• The giant stone phallus with testicles weighs nearly 600 pounds
  • Catarina Orduna Perez was an influential figure in her small town
  • The family is prepared to face any criticism that comes their way

A 99-year-old Mexican woman made her family swear they will place a huge structure in the shape of a penis atop her tombstone as her dying wish. After she passed away, they delivered on the promise, even though it meant upsetting some puritans in society.

Catarina Orduna Perez's grave in Mexico city now has, in plain view, a 5-and-a-half-foot-tall penis structure with testicles. The giant stone phallus weighing almost 600 pounds towers over her grave as a mark of her "love and joy for life."

Perez passed away on Jan. 20, 2021, and the statue was unveiled a year later, on July 23. Her grandson, Álvaro Mota Limón, said she wanted to challenge the moral inhibitions of Mexican society.

"She wanted to break the paradigm of everything Mexican, where things are sometimes hidden because of not having an open mind," Limón told Vice. "She was always very avant-garde, very forward-thinking about things."

The woman was touted as Dona Cata in her small town of Misantla due to her obsession with the male genitals.

Limón recounted his grandmom calling them all "vergas," a profane term with multiple implications. While vergas is best translated in English as "cock," a slang for penis, it can either be a brutal insult or a compliment, depending on how it's used in a sentence, Vice reported.

Perez, while using the term to address her family members, meant to boost their morale and imbibe the confidence that they, especially the women members, could achieve any feat in life irrespective of patriarchy being so prevalent in Mexican society.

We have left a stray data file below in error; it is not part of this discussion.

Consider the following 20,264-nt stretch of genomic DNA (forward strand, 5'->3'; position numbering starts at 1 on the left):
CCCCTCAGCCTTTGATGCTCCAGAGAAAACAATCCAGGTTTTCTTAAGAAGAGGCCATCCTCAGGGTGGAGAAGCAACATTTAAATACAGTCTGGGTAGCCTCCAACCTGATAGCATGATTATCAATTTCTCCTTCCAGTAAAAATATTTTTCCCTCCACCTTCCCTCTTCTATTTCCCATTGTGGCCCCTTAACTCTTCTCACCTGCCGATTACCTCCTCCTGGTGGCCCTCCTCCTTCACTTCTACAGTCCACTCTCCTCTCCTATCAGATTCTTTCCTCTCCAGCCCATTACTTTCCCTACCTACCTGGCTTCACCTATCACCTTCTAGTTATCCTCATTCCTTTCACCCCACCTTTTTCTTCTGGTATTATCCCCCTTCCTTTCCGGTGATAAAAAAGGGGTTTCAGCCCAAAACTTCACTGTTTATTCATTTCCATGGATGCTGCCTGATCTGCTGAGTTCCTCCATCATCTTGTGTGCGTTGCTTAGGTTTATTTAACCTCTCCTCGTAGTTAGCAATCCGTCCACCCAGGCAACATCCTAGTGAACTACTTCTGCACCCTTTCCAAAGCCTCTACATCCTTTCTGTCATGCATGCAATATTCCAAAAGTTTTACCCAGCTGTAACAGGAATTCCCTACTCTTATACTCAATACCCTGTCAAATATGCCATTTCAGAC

The woman's granddaughter achieved her doctorate while the grandson acquired two master’s degrees and went on to become the mayor of the town for a period.

Despite growing up in poverty and lacking any formal education, Limón said his grandmother became an influential figure in the town of Misantla by virtue of her hard work. Perez, a renowned political activist, would often receive local politicians as her visitors to discuss campaign policies, according to Mexico Daily News.

Limón said it took a team of 12 people that included sculptors, carpenters, and carvers, working for a month to complete the matriarch's longstanding wish.

The statue received mixed responses from the visitors at the cemetery. "Of every 10 people, I think that around seven see (the statue) positively, and if they don’t see it as a good thing, they at least respect (Doña Cata’s wishes)," the grandson told Vice. "There’s others, who in their conservative values are very closed-minded, very square, who see it poorly."

Photos of the tombstone started doing rounds on social media after it was unveiled. Isidro Lavoignet, the engineer who crafted the statue, told Vice that initially, he thought it was a joke. "At first I thought it was a joke because it's not very common to see these kinds of sculptures or monuments and even less so in the memory of someone who's deceased," the man was quoted, as saying.

Limón said the family is prepared to face any criticism that comes their way.

A rose is placed on a headstone. Alex Wong/Getty Images